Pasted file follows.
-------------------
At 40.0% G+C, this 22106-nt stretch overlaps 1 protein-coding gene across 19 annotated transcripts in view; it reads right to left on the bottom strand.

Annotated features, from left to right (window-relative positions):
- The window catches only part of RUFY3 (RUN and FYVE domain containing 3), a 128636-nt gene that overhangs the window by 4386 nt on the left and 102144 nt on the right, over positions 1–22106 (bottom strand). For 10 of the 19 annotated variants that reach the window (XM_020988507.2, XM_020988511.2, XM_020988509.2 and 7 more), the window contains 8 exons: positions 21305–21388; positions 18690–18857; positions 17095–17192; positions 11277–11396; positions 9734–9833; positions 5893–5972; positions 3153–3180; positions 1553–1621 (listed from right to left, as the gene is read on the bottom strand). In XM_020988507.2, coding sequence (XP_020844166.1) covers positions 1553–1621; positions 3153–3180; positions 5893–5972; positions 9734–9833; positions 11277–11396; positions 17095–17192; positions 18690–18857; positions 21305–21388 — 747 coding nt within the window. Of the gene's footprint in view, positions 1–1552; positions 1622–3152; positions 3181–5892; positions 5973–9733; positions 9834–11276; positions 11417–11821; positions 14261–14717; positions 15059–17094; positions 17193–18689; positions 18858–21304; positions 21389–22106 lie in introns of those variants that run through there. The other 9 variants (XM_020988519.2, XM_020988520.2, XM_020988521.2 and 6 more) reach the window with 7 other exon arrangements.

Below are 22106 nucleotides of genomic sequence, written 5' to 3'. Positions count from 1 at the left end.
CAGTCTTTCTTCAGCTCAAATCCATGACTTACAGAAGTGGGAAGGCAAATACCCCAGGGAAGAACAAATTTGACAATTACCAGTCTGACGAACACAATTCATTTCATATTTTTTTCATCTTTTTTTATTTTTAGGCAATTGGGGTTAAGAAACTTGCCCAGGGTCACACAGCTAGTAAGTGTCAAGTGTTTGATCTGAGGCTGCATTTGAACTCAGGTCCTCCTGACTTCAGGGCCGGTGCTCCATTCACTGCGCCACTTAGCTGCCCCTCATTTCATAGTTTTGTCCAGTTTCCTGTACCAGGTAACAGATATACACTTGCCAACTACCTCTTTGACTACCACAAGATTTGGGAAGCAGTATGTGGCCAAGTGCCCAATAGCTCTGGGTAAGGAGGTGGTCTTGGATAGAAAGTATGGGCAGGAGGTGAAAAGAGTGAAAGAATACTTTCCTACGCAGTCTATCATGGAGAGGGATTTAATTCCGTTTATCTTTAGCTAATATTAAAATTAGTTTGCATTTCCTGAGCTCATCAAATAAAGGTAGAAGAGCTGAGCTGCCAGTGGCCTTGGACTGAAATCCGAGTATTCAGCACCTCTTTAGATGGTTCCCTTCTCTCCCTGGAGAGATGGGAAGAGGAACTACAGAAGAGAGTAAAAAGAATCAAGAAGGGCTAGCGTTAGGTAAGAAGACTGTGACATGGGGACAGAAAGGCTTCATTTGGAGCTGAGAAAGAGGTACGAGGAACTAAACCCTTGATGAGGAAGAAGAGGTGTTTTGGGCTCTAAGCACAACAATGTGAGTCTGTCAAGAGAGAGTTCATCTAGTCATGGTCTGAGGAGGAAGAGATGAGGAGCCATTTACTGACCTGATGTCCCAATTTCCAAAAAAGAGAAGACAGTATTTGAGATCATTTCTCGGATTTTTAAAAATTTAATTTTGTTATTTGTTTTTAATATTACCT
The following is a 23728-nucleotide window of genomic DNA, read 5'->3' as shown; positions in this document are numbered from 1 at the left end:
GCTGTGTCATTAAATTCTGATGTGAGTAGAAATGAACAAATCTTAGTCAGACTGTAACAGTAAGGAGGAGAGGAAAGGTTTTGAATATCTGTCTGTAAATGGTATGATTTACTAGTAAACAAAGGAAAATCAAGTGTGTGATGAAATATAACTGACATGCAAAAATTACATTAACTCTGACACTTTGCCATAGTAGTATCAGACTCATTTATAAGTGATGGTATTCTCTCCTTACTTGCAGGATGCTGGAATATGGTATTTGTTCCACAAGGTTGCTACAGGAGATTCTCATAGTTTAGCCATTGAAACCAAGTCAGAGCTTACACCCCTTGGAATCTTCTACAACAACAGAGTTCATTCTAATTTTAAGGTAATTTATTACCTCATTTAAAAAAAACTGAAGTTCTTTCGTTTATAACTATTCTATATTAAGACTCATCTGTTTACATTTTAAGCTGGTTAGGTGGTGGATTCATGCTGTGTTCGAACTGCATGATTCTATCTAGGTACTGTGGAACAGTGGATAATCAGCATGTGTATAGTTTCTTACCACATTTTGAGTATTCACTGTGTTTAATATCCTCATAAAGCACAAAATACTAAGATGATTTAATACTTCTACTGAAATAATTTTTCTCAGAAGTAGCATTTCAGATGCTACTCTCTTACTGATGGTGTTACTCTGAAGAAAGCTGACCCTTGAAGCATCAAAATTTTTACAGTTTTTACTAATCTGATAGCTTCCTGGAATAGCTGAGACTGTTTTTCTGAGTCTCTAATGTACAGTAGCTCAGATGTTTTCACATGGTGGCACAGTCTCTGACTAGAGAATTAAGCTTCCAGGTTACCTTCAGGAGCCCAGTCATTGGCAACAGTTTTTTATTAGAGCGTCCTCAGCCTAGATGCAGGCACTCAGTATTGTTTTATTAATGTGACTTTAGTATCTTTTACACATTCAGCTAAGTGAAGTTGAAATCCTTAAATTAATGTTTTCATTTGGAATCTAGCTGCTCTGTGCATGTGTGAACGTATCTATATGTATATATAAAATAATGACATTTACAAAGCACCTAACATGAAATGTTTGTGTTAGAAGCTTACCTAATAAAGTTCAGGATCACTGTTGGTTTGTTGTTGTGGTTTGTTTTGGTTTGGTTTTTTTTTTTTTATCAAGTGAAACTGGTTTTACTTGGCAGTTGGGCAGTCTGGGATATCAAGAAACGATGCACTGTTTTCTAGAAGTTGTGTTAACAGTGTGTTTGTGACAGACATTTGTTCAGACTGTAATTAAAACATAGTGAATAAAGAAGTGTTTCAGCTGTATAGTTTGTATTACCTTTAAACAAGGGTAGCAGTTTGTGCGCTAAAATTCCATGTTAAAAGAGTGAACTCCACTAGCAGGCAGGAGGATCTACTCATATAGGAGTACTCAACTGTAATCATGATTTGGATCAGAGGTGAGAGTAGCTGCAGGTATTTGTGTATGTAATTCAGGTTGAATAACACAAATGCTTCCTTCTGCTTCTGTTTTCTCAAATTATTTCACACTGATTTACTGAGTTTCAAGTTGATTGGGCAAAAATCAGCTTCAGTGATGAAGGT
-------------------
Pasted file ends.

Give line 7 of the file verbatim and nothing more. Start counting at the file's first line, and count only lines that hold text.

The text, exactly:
GCTGTGTCATTAAATTCTGATGTGAGTAGAAATGAACAAATCTTAGTCAGACTGTAACAGTAAGGAGGAGAGGAAAGGTTTTGAATATCTGTCTGTAAATGGTATGATTTACTAGTAAACAAAGGAAAATCAAGTGTGTGATGAAATATAACTGACATGCAAAAATTACATTAACTCTGACACTTTGCCATAGTAGTATCAGACTCATTTATAAGTGATGGTATTCTCTCCTTACTTGCAGGATGCTGGAATATGGTATTTGTTCCACAAGGTTGCTACAGGAGATTCTCATAGTTTAGCCATTGAAACCAAGTCAGAGCTTACACCCCTTGGAATCTTCTACAACAACAGAGTTCATTCTAATTTTAAGGTAATTTATTACCTCATTTAAAAAAAACTGAAGTTCTTTCGTTTATAACTATTCTATATTAAGACTCATCTGTTTACATTTTAAGCTGGTTAGGTGGTGGATTCATGCTGTGTTCGAACTGCATGATTCTATCTAGGTACTGTGGAACAGTGGATAATCAGCATGTGTATAGTTTCTTACCACATTTTGAGTATTCACTGTGTTTAATATCCTCATAAAGCACAAAATACTAAGATGATTTAATACTTCTACTGAAATAATTTTTCTCAGAAGTAGCATTTCAGATGCTACTCTCTTACTGATGGTGTTACTCTGAAGAAAGCTGACCCTTGAAGCATCAAAATTTTTACAGTTTTTACTAATCTGATAGCTTCCTGGAATAGCTGAGACTGTTTTTCTGAGTCTCTAATGTACAGTAGCTCAGATGTTTTCACATGGTGGCACAGTCTCTGACTAGAGAATTAAGCTTCCAGGTTACCTTCAGGAGCCCAGTCATTGGCAACAGTTTTTTATTAGAGCGTCCTCAGCCTAGATGCAGGCACTCAGTATTGTTTTATTAATGTGACTTTAGTATCTTTTACACATTCAGCTAAGTGAAGTTGAAATCCTTAAATTAATGTTTTCATTTGGAATCTAGCTGCTCTGTGCATGTGTGAACGTATCTATATGTATATATAAAATAATGACATTTACAAAGCACCTAACATGAAATGTTTGTGTTAGAAGCTTACCTAATAAAGTTCAGGATCACTGTTGGTTTGTTGTTGTGGTTTGTTTTGGTTTGGTTTTTTTTTTTTTATCAAGTGAAACTGGTTTTACTTGGCAGTTGGGCAGTCTGGGATATCAAGAAACGATGCACTGTTTTCTAGAAGTTGTGTTAACAGTGTGTTTGTGACAGACATTTGTTCAGACTGTAATTAAAACATAGTGAATAAAGAAGTGTTTCAGCTGTATAGTTTGTATTACCTTTAAACAAGGGTAGCAGTTTGTGCGCTAAAATTCCATGTTAAAAGAGTGAACTCCACTAGCAGGCAGGAGGATCTACTCATATAGGAGTACTCAACTGTAATCATGATTTGGATCAGAGGTGAGAGTAGCTGCAGGTATTTGTGTATGTAATTCAGGTTGAATAACACAAATGCTTCCTTCTGCTTCTGTTTTCTCAAATTATTTCACACTGATTTACTGAGTTTCAAGTTGATTGGGCAAAAATCAGCTTCAGTGATGAAGGT